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MGB V8 Roadster Restoration

(Words and Photos: By Mike Macartney, July 2016)

Mark from Norway asked what is a ‘muleskinner’, as I am always banging on about using one. Before I start to write about it I thought I would look up the word on Wikipedia. They say a muleskinner or mule skinner is a muleteer or a mule-driver.

I know it as a wire brush encapsulated in resin. They are excellent for removing paint and rust. They fit in a drill chuck. The resin holds the wires in the wire brush vertical so they work better than a normal wire brush. You can switch your drill to rotate clockwise and use the muleskinner for a short while, then turn the drill to turn anti-clockwise and it will work even better.If you switch rotation every couple of minutes you will be amazed how well it works. I have nearly got the MGB to the point of priming the bodyshell and I have only used one muleskinner on the whole car and it is still only half worn. They work better and last about fifty times longer than a normal wire brush. I bought mine from Frosts. I think they are around £16.

 

The GRP bumper panel fits underneath the rear panel up to the reverse lamp. It then fits over the rear panel between the reverse lamp and the rear lamp unit. I keep leaving this area until I come up with some brilliant idea to make it look acceptable/ professional. Any good ideas would be appreciated.

 

This is the LH rear wheel housing. I have got rid of the extraneous mud traps and tidied up the area where the floor meets the wheel housing. On the right is the same area after seam welding the rear part of the chassis rail. This is to seal the join between the sheets of metal where rust can spread.

 

The rear section of the same wheel housing. Do I dispense with the rear spring hangers now that I am using dampers (shock absorbers) with coil springs on adjustable spring platforms? One reason for doing away with the original ‘cart springs’ was the weight of them. Back in the 1960s I used to race a Mallock MK8 in 750 Motor Club 1200 formula that car had 5-link rear suspension. That was OK.

 

The RH rear wheel housing after ‘pruning’ welding and etch priming. The photo on the right shows a strengthening piece I have put in with a hole for squirting in rust proofing material into the sill panel after the bodyshell has been painted.

 

This is the Dremel tool that I use for cutting or grinding in areas that you can’t get the 4-1/2” angle grinder into. The photo shows I am half way through grinding off the excess weld.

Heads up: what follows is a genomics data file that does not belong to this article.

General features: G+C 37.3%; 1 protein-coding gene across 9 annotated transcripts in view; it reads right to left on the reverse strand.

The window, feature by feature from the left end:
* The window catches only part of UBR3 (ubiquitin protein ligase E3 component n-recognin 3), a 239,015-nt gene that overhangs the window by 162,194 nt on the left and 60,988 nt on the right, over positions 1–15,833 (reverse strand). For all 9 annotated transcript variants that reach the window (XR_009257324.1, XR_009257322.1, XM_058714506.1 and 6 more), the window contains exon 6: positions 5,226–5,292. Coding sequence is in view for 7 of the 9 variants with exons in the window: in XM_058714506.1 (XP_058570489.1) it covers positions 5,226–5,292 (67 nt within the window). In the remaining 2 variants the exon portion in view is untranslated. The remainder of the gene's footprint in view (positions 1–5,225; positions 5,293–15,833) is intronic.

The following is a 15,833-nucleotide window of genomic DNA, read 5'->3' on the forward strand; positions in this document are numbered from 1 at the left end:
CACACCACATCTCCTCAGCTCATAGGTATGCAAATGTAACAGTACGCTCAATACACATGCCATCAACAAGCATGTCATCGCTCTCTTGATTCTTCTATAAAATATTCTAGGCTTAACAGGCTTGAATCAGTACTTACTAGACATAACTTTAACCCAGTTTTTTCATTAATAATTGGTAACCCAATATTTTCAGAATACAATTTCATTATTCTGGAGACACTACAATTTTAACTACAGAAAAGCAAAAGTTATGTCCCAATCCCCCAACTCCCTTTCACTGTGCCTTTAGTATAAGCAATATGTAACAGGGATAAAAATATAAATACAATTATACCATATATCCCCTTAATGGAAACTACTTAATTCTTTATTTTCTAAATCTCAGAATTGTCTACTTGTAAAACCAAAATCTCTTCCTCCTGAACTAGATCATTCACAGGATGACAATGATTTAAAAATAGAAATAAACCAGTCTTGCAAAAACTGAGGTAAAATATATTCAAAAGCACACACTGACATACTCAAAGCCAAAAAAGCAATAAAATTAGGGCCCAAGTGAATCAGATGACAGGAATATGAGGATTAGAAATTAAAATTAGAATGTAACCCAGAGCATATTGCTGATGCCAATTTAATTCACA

A bit of ‘grot’ in the rear corner of the boot floor area. This only became apparent after the bodyshell had been blasted. I cut a bit of plate ready to weld in place with my Eastwood MIG Welder.

A little hole appeared on the side of the battery box after the bodyshell had been blasted. So yet another patch needed welding in. The black hose lying across the underside of the boot floor is not one of the rare Norfolk Black Mamba snakes; it is the torch from my MIG welder!

All the marks are where I used the Mule Skinner to find any bits that I thought had been missed when the shell was blasted. The Panel Beating Hammer and Dolly set has been used to close up the seams were the panels had been spot welded when the car was manufactured. It also was useful in any dent repair that had occured when i was working on thw body. I will be using Seam Sealer over all the seams after the shell has its next coat of 2-pack primer. This will help to prevent corrosion caused by moisture creeping into the small gaps between spot welded panels. This is one of the most common problems encountered on older vehicles, and in this case my MGB!

Cutting a strip off the panel I was making for the closing panel between the rear wing and the bumper. 1mm cutting disc in the angle grinder. I was very pleased with this panel. My first proper bit of ‘panel bashing’ for many years.

After my last report Victor rang to ask what I was going to do about strengthening the holes in the inner wing for the exhausts to exit out of. This is another area I am not rushing into. My first thoughts are using my cardboard template to make a ring, about 1” wide to weld on the engine side of the inner wing. I am open to any other suggestions.

Removing the rear anti-roll bar mounting for the Frontline rear suspension to fit. With the chassis rail and battery box in the way I had to resort to the air chisel.

After ‘waking the dead’ and deafening myself with the air chisel. I could now get in to drill out the spot welds and start removing the rest of the bits of metal that were getting in the way of fitting the rear subframe for the rear 5-link suspension. This has easily been one of the most difficult jobs on the MG so far. The sweat was dripping off me. I purposely chose the hardest side first. The LH will be easier.

You can just see the spot welds that need drilling out. Centre punch them first. I have found that if I drill out the centre punch mark with a 3mm drill first, just through the top surface of the metal I want to remove, it makes drilling with the spot weld removing drill easier. If you are careful with the spot weld drill you can see the rust colour when you have got through to the metal underneath.

Ready to clean up with the grinder or flap wheel. The Frontline subframe finally fits in place. This job would have been a nightmare without the bodyshell spit. If anybody wants to buy the spit and brackets when I am finished, I am open to offers.

 

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